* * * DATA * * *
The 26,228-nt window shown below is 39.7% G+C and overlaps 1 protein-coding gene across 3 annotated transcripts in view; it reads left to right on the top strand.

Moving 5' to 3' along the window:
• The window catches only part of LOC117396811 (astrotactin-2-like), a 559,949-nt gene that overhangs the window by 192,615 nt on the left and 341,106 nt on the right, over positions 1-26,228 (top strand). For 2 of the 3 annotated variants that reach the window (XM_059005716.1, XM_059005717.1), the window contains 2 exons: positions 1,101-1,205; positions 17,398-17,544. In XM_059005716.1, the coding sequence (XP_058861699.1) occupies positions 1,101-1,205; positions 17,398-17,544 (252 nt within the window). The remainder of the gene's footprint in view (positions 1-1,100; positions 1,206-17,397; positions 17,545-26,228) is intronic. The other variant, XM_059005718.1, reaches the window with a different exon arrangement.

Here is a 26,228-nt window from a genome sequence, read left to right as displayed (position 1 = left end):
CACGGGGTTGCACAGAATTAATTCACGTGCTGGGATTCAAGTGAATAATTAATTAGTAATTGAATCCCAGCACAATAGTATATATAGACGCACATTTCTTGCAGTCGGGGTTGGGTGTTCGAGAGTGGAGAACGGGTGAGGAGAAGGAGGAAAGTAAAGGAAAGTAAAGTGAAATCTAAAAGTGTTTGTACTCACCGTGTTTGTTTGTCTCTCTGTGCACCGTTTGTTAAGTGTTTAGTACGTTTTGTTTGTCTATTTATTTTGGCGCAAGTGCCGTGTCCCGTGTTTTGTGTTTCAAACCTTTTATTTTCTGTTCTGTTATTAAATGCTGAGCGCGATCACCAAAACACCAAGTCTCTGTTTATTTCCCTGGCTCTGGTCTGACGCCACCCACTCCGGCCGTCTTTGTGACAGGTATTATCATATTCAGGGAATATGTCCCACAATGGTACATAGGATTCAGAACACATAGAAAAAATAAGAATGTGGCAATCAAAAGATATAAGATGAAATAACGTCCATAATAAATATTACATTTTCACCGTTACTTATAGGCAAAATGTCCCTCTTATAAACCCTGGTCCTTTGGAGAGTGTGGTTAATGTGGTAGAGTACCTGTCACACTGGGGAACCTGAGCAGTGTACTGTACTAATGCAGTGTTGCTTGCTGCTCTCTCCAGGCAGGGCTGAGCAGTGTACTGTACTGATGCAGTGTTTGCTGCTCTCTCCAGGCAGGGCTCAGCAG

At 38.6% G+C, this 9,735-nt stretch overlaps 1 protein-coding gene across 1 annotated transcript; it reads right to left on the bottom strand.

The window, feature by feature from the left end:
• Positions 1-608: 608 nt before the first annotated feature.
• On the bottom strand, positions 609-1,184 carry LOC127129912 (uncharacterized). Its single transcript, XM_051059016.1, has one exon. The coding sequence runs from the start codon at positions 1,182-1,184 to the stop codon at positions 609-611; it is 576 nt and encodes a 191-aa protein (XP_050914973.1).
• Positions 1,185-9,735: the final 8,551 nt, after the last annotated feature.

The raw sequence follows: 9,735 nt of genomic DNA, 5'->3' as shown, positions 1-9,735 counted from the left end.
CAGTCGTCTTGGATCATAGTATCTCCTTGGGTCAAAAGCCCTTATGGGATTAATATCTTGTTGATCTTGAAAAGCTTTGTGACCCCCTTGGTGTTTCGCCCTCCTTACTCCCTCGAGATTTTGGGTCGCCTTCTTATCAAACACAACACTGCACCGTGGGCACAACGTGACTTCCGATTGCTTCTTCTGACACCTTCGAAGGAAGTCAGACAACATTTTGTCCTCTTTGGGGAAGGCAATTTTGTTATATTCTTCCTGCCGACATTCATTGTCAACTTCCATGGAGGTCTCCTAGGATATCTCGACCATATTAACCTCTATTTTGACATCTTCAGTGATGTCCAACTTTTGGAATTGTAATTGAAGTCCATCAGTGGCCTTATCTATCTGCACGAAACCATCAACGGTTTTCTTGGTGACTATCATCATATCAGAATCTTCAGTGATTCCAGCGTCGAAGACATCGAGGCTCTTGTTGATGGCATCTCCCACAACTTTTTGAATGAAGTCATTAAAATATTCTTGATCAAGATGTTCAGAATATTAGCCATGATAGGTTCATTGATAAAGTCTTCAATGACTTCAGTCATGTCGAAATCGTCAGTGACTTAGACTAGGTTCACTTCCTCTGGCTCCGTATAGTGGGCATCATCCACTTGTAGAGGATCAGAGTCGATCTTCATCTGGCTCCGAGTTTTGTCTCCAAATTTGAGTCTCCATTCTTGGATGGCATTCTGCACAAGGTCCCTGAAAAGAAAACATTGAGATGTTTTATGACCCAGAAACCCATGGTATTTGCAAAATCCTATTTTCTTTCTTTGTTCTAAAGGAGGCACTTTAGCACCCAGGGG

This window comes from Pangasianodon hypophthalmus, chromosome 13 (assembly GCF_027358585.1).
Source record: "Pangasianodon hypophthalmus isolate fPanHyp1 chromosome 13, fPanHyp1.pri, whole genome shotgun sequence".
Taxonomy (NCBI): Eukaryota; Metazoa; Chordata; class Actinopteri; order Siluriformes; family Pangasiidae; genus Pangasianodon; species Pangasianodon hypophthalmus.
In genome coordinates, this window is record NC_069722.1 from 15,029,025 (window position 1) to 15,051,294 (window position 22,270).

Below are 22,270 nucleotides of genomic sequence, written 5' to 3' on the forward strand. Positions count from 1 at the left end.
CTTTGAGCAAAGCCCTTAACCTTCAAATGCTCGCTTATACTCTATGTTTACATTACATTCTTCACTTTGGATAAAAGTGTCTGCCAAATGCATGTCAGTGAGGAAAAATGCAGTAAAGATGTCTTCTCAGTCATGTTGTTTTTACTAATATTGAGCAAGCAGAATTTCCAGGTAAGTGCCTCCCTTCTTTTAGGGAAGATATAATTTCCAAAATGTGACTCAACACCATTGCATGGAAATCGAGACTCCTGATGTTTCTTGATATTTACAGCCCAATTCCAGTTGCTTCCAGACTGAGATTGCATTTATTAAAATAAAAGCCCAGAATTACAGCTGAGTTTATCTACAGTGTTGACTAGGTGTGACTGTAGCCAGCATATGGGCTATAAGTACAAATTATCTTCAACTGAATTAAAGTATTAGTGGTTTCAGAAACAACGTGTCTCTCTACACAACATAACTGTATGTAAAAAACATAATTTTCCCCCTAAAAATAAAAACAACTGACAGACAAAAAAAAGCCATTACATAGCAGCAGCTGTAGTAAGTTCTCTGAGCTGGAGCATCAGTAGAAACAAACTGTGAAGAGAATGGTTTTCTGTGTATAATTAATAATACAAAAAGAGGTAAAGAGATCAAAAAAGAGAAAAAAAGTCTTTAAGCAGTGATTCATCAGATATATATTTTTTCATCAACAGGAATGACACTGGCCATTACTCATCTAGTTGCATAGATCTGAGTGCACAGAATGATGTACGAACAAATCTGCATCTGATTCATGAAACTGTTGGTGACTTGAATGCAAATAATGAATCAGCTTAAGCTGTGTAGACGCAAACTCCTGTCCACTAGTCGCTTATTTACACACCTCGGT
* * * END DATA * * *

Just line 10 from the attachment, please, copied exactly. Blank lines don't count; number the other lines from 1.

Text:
• Positions 1,185-9,735: the final 8,551 nt, after the last annotated feature.